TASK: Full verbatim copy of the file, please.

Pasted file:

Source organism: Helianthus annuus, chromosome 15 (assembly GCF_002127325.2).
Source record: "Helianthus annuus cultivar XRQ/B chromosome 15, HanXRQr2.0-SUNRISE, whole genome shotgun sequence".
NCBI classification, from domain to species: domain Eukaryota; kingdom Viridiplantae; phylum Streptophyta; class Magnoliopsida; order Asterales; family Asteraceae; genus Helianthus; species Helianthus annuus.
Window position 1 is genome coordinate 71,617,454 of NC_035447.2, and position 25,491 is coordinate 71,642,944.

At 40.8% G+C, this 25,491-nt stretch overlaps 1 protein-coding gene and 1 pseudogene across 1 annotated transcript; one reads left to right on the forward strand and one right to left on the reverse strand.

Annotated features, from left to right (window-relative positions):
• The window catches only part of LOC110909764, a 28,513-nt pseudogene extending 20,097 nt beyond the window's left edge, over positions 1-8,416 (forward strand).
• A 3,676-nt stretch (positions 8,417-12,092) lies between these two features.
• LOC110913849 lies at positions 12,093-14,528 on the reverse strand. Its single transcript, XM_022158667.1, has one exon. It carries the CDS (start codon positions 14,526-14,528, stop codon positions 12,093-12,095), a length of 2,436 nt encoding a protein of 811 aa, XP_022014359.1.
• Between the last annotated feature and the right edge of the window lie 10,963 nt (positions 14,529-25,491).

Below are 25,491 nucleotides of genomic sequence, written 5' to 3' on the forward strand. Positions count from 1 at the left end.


Source organism: Helianthus annuus, chromosome 15 (assembly GCF_002127325.2).
Source record: "Helianthus annuus cultivar XRQ/B chromosome 15, HanXRQr2.0-SUNRISE, whole genome shotgun sequence".
NCBI classification, from domain to species: domain Eukaryota; kingdom Viridiplantae; phylum Streptophyta; class Magnoliopsida; order Asterales; family Asteraceae; genus Helianthus; species Helianthus annuus.
Window position 1 is genome coordinate 71,617,454 of NC_035447.2, and position 25,491 is coordinate 71,642,944.

At 40.8% G+C, this 25,491-nt stretch overlaps 1 protein-coding gene and 1 pseudogene across 1 annotated transcript; one reads left to right on the forward strand and one right to left on the reverse strand.

Annotated features, from left to right (window-relative positions):
• The window catches only part of LOC110909764, a 28,513-nt pseudogene extending 20,097 nt beyond the window's left edge, over positions 1-8,416 (forward strand).
• A 3,676-nt stretch (positions 8,417-12,092) lies between these two features.
• LOC110913849 lies at positions 12,093-14,528 on the reverse strand. Its single transcript, XM_022158667.1, has one exon. It carries the CDS (start codon positions 14,526-14,528, stop codon positions 12,093-12,095), a length of 2,436 nt encoding a protein of 811 aa, XP_022014359.1.
• Between the last annotated feature and the right edge of the window lie 10,963 nt (positions 14,529-25,491).

Below are 25,491 nucleotides of genomic sequence, written 5' to 3' on the forward strand. Positions count from 1 at the left end.